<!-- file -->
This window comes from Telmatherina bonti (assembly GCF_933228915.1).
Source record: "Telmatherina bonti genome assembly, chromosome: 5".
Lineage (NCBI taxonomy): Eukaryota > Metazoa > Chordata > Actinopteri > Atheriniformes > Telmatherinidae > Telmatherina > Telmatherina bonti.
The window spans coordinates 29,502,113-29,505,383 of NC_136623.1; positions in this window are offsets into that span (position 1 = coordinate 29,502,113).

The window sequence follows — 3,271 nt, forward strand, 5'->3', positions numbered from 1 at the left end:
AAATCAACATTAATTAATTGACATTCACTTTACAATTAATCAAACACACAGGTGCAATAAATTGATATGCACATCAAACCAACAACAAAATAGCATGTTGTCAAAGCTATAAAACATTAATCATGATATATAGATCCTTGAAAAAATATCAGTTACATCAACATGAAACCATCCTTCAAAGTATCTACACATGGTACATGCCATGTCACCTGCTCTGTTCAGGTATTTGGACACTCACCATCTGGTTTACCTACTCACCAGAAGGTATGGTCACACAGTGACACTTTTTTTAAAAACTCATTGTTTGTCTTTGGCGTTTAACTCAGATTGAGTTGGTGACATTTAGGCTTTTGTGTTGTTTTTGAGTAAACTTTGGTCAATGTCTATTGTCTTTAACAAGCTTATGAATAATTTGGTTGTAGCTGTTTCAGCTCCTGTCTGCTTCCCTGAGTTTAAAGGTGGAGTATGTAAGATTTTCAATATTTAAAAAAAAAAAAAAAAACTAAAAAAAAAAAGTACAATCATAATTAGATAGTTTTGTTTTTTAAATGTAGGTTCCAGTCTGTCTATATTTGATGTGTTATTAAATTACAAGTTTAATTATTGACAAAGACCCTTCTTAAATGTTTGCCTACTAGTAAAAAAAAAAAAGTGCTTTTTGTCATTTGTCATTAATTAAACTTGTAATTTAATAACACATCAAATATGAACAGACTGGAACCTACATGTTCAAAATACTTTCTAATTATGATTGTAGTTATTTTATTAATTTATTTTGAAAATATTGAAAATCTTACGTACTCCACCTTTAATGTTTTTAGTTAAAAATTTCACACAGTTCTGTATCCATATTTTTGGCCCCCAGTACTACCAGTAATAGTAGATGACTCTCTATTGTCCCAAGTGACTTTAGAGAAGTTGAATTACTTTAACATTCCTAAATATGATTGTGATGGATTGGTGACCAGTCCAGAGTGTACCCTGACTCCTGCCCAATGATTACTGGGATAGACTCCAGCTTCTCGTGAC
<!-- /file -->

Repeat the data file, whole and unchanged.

This window comes from Telmatherina bonti (assembly GCF_933228915.1).
Source record: "Telmatherina bonti genome assembly, chromosome: 5".
Lineage (NCBI taxonomy): Eukaryota > Metazoa > Chordata > Actinopteri > Atheriniformes > Telmatherinidae > Telmatherina > Telmatherina bonti.
The window spans coordinates 29,502,113-29,505,383 of NC_136623.1; positions in this window are offsets into that span (position 1 = coordinate 29,502,113).

The window sequence follows — 3,271 nt, forward strand, 5'->3', positions numbered from 1 at the left end:
AAATCAACATTAATTAATTGACATTCACTTTACAATTAATCAAACACACAGGTGCAATAAATTGATATGCACATCAAACCAACAACAAAATAGCATGTTGTCAAAGCTATAAAACATTAATCATGATATATAGATCCTTGAAAAAATATCAGTTACATCAACATGAAACCATCCTTCAAAGTATCTACACATGGTACATGCCATGTCACCTGCTCTGTTCAGGTATTTGGACACTCACCATCTGGTTTACCTACTCACCAGAAGGTATGGTCACACAGTGACACTTTTTTTAAAAACTCATTGTTTGTCTTTGGCGTTTAACTCAGATTGAGTTGGTGACATTTAGGCTTTTGTGTTGTTTTTGAGTAAACTTTGGTCAATGTCTATTGTCTTTAACAAGCTTATGAATAATTTGGTTGTAGCTGTTTCAGCTCCTGTCTGCTTCCCTGAGTTTAAAGGTGGAGTATGTAAGATTTTCAATATTTAAAAAAAAAAAAAAAAACTAAAAAAAAAAAGTACAATCATAATTAGATAGTTTTGTTTTTTAAATGTAGGTTCCAGTCTGTCTATATTTGATGTGTTATTAAATTACAAGTTTAATTATTGACAAAGACCCTTCTTAAATGTTTGCCTACTAGTAAAAAAAAAAAAGTGCTTTTTGTCATTTGTCATTAATTAAACTTGTAATTTAATAACACATCAAATATGAACAGACTGGAACCTACATGTTCAAAATACTTTCTAATTATGATTGTAGTTATTTTATTAATTTATTTTGAAAATATTGAAAATCTTACGTACTCCACCTTTAATGTTTTTAGTTAAAAATTTCACACAGTTCTGTATCCATATTTTTGGCCCCCAGTACTACCAGTAATAGTAGATGACTCTCTATTGTCCCAAGTGACTTTAGAGAAGTTGAATTACTTTAACATTCCTAAATATGATTGTGATGGATTGGTGACCAGTCCAGAGTGTACCCTGACTCCTGCCCAATGATTACTGGGATAGACTCCAGCTTCTCGTGAC